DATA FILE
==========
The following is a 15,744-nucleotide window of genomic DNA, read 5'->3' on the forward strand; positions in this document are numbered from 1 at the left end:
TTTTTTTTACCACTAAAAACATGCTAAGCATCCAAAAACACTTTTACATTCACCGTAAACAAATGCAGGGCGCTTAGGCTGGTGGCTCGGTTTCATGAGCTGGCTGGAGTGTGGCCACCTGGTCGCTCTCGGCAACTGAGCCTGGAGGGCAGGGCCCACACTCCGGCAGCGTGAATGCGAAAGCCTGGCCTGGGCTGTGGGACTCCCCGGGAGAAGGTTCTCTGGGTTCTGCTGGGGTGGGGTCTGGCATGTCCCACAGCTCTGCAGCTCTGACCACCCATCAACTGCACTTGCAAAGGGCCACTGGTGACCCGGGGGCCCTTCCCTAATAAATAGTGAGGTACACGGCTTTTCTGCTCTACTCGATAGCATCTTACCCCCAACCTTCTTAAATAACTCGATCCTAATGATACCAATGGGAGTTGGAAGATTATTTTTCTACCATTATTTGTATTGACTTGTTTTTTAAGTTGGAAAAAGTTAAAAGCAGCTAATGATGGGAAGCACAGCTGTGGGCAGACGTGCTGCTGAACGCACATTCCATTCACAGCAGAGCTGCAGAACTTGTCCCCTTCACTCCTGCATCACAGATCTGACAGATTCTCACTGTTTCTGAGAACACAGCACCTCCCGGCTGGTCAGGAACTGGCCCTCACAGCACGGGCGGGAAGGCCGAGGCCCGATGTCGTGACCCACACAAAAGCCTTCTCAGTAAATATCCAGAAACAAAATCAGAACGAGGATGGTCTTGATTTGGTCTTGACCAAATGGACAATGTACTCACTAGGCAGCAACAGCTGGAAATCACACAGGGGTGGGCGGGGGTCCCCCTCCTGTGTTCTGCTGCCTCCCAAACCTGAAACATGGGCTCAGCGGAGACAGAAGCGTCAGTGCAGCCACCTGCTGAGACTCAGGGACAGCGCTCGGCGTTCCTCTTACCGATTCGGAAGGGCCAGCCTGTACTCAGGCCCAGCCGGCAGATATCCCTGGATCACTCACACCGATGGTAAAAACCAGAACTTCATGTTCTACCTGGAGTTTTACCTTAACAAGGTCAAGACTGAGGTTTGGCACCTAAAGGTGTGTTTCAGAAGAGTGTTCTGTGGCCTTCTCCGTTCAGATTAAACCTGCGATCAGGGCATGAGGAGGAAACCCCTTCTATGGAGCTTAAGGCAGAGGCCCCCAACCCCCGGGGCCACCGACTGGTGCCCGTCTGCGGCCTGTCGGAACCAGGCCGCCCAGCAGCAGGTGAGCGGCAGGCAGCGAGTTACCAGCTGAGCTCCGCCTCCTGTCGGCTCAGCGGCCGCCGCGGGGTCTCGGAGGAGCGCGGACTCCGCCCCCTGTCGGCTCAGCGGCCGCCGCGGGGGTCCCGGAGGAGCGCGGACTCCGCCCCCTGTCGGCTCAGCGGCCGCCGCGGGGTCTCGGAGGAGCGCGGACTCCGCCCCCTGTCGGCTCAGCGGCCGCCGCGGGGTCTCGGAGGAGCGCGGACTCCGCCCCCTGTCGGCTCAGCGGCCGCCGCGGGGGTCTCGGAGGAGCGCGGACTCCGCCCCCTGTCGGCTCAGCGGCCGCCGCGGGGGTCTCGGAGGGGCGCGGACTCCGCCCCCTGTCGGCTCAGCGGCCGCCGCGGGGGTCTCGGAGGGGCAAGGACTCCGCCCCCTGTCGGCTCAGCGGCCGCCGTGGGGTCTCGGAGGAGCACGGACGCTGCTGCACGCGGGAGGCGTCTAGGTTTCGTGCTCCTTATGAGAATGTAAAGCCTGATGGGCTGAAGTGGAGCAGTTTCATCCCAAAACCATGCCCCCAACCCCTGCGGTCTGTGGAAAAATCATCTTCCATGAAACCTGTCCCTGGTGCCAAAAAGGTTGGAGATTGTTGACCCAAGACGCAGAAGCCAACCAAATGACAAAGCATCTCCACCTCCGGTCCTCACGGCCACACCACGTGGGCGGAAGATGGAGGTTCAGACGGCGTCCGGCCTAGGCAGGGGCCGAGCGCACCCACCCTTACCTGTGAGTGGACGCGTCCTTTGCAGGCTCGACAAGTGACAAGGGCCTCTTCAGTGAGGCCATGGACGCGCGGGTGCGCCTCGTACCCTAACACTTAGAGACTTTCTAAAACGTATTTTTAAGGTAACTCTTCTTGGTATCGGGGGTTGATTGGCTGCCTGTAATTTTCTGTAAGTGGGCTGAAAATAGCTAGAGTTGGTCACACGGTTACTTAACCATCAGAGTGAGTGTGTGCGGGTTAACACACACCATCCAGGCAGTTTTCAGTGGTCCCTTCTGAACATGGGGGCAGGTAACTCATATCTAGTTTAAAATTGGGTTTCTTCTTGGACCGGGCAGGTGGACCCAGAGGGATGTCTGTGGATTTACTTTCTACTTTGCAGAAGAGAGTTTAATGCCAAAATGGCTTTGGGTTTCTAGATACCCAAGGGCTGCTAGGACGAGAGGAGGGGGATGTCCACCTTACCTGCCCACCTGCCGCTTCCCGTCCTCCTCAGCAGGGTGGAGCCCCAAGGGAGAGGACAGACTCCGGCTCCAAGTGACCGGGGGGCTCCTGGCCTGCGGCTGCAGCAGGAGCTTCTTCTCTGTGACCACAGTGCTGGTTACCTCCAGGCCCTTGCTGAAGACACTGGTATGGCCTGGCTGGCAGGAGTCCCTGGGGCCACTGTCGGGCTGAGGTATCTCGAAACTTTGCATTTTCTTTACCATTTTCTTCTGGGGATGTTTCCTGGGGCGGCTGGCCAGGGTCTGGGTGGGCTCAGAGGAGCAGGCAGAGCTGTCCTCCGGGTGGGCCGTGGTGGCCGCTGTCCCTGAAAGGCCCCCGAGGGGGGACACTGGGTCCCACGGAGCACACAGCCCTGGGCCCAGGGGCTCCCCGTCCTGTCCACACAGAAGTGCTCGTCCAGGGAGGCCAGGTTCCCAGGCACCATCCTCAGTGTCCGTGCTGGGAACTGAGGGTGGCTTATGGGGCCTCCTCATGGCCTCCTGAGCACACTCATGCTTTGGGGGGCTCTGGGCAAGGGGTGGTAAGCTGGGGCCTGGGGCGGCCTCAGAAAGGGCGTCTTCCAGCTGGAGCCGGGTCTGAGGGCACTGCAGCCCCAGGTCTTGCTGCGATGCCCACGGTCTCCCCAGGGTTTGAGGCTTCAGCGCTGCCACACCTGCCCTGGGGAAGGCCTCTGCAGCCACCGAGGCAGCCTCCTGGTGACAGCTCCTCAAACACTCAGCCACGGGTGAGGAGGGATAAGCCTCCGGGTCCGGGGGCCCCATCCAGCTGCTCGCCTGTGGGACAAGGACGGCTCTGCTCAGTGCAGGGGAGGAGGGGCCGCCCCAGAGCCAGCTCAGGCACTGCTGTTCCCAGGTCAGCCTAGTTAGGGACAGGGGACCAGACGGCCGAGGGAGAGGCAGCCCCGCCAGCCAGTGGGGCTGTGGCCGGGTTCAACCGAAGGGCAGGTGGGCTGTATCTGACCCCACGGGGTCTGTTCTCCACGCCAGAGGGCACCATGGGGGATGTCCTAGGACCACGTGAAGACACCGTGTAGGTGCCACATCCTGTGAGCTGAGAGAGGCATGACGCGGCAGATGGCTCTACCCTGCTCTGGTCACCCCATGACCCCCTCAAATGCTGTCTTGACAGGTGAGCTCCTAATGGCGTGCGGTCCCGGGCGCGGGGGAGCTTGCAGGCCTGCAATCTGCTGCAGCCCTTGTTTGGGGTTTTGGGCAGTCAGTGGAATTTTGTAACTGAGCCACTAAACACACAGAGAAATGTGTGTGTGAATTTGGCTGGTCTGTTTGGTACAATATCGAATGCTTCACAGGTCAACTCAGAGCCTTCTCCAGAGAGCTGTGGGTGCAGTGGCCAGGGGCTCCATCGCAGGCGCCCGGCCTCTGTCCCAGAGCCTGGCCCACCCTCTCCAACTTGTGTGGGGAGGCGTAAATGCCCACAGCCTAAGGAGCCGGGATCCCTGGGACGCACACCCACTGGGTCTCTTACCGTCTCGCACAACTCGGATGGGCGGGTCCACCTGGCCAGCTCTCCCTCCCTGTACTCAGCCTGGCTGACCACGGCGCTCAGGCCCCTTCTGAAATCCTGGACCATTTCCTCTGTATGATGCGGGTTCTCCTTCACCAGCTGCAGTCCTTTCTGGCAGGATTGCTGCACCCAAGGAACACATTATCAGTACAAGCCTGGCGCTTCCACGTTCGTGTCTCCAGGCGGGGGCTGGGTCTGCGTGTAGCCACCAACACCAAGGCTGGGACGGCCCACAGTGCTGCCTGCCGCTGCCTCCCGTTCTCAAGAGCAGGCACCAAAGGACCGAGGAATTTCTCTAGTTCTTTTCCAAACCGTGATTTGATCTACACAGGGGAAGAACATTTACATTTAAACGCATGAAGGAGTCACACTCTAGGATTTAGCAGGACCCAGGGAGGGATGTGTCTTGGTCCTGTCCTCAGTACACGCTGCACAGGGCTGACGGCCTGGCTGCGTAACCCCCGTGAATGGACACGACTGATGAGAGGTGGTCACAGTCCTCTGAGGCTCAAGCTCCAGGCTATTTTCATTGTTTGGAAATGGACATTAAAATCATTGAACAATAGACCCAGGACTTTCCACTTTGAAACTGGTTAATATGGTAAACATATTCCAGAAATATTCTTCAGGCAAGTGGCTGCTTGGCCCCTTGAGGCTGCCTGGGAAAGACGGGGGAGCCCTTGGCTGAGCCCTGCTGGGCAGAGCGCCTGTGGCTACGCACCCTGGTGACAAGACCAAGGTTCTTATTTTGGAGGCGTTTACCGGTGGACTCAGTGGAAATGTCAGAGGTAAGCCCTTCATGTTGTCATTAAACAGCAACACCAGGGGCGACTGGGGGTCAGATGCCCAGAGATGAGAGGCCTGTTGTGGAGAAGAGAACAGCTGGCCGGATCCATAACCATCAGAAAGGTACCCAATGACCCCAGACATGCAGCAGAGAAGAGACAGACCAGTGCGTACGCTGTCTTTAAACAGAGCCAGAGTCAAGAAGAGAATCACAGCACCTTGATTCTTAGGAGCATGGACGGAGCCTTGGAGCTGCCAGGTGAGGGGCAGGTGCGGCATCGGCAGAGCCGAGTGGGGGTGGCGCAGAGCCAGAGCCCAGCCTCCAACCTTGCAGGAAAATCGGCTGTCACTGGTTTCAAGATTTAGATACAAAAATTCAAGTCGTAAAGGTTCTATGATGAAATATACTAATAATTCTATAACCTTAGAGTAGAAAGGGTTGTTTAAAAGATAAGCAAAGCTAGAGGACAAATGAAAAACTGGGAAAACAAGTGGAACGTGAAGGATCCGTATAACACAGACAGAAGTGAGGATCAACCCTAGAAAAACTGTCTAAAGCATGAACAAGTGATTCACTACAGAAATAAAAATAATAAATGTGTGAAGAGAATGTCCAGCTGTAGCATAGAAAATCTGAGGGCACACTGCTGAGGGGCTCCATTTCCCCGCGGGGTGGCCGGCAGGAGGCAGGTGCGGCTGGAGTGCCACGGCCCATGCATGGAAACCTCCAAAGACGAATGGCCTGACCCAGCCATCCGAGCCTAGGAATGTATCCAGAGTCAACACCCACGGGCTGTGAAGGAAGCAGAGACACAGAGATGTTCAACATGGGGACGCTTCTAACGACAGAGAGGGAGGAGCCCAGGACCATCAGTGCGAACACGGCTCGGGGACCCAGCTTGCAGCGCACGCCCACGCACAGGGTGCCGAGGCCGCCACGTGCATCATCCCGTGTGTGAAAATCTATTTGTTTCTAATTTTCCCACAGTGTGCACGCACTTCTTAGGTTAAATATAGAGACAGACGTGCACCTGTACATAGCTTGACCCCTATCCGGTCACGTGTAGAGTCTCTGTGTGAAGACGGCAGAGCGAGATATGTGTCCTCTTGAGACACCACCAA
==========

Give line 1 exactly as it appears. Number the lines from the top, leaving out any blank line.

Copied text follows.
The following is a 15,744-nucleotide window of genomic DNA, read 5'->3' on the forward strand; positions in this document are numbered from 1 at the left end: